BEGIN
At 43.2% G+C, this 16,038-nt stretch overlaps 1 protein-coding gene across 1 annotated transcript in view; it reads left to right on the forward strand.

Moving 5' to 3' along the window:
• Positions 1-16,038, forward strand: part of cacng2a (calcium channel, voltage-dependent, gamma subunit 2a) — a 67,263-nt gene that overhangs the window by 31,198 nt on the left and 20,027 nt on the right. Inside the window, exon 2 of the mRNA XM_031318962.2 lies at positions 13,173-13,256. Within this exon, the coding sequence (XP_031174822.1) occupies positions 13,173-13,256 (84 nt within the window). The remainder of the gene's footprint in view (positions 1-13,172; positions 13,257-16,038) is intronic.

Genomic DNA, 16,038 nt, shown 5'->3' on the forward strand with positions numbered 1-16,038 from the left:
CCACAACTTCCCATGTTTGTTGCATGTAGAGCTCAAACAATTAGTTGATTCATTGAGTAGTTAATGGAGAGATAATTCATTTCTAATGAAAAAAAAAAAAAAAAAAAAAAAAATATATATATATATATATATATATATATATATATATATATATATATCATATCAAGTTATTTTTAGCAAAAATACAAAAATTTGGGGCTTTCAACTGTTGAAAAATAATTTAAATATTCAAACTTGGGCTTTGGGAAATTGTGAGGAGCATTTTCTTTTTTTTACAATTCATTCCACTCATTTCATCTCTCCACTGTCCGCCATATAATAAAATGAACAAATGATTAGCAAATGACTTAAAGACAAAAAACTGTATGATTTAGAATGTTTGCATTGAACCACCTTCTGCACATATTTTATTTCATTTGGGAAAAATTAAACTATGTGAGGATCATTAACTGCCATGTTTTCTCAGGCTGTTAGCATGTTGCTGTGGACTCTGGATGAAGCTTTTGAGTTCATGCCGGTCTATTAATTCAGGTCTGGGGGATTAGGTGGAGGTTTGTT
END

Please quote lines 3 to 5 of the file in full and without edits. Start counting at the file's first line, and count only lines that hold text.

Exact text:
• Positions 1-16,038, forward strand: part of cacng2a (calcium channel, voltage-dependent, gamma subunit 2a) — a 67,263-nt gene that overhangs the window by 31,198 nt on the left and 20,027 nt on the right. Inside the window, exon 2 of the mRNA XM_031318962.2 lies at positions 13,173-13,256. Within this exon, the coding sequence (XP_031174822.1) occupies positions 13,173-13,256 (84 nt within the window). The remainder of the gene's footprint in view (positions 1-13,172; positions 13,257-16,038) is intronic.

Genomic DNA, 16,038 nt, shown 5'->3' on the forward strand with positions numbered 1-16,038 from the left:
CCACAACTTCCCATGTTTGTTGCATGTAGAGCTCAAACAATTAGTTGATTCATTGAGTAGTTAATGGAGAGATAATTCATTTCTAATGAAAAAAAAAAAAAAAAAAAAAAAAATATATATATATATATATATATATATATATATATATATATATATATCATATCAAGTTATTTTTAGCAAAAATACAAAAATTTGGGGCTTTCAACTGTTGAAAAATAATTTAAATATTCAAACTTGGGCTTTGGGAAATTGTGAGGAGCATTTTCTTTTTTTTACAATTCATTCCACTCATTTCATCTCTCCACTGTCCGCCATATAATAAAATGAACAAATGATTAGCAAATGACTTAAAGACAAAAAACTGTATGATTTAGAATGTTTGCATTGAACCACCTTCTGCACATATTTTATTTCATTTGGGAAAAATTAAACTATGTGAGGATCATTAACTGCCATGTTTTCTCAGGCTGTTAGCATGTTGCTGTGGACTCTGGATGAAGCTTTTGAGTTCATGCCGGTCTATTAATTCAGGTCTGGGGGATTAGGTGGAGGTTTGTT